The new study evaluates the tolerance and safety of oral THC for chronic PTSD. Ten patients on stable medication received 5 mg of THC twice a day as additional treatment. There were mild adverse effects in three patients, none of which led to treatment discontinuation. The intervention caused a statistically significant improvement in global symptom severity, sleep quality, frequency of nightmares, and hyperarousal symptoms.

Roitman P, Mechoulam R, Cooper-Kazaz R, Shalev A. Preliminary, Open-Label, Pilot Study of Add-On Oral Δ(9)-Tetrahydrocannabinol in Chronic Post-Traumatic Stress Disorder. Clin Drug Investig. 2014 Jun 17. [in press]

Science/Human: Cancer patients may profit from cannabis use

Cannabis use “is perceived as highly effective” by some patients with advanced cancer. This is the result of the analysis of questionnaires and medical records of adult cancer patients treated at a single institution, conducted by researchers of the University of Tel Aviv, Israel. Of approximately 17,000 cancer patients seen, 279 received a permit for cannabis from an authorized institutional oncologist.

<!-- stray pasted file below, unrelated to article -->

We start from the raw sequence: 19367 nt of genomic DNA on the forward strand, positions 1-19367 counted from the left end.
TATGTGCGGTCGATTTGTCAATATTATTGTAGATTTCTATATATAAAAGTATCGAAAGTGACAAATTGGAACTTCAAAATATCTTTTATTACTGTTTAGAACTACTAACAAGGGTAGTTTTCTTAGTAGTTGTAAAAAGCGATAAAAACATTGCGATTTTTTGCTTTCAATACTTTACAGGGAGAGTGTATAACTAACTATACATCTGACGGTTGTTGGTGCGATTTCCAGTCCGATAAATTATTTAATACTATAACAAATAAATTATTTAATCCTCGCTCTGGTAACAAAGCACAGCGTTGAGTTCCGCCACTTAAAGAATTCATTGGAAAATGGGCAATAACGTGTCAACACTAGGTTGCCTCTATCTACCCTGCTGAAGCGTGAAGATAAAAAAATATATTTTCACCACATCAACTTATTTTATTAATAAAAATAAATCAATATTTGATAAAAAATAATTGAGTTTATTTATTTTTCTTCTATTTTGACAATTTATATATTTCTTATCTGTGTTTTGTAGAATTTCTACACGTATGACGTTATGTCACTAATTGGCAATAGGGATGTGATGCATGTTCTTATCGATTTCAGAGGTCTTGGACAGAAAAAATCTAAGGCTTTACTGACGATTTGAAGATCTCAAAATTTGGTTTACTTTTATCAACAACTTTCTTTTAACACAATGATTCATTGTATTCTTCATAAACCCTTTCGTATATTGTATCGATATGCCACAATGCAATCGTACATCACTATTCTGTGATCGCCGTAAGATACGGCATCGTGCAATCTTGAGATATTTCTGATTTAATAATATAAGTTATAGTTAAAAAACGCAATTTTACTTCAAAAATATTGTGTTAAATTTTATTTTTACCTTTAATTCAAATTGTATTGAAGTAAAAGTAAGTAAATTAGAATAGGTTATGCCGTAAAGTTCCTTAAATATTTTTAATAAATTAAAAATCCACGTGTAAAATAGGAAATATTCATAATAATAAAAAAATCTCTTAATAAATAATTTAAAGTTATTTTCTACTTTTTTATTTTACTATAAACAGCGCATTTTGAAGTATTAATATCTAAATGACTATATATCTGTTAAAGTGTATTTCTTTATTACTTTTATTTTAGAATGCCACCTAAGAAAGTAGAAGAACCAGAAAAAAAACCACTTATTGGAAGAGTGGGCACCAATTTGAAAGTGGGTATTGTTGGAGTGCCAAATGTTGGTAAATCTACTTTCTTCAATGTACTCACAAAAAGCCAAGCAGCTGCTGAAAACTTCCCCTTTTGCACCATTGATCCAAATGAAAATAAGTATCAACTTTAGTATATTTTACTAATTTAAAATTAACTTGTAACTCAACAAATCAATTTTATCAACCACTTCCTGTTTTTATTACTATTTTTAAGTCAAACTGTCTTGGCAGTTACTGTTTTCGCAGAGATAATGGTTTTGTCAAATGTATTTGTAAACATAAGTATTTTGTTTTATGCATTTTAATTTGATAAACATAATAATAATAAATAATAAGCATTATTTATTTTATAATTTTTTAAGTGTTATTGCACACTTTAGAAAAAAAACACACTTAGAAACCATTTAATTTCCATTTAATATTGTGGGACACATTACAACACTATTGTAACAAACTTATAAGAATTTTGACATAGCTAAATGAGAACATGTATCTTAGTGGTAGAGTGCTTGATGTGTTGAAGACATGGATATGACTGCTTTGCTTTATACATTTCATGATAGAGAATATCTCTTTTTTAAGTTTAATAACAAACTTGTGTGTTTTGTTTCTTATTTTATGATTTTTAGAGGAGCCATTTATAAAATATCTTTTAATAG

Of 113 patients alive and using cannabis at one month, 69 (61%) responded to the detailed questionnaire. Improvement in pain, general well-being, appetite and nausea were reported by 70%, 70%, 60% and 50%, respectively. Side effects were mild and consisted mostly of fatigue and dizziness.

Waissengrin B, Urban D, Leshem Y, Garty M, Wolf I. Patterns of Use of Medical Cannabis Among Israeli Cancer Patients: A Single Institution Experience. J Pain Symptom Manage. 2014 Jun 14. [in press]

Science/Human: CBD extract Epidiolex effective in children with treatment-resistant epilepsy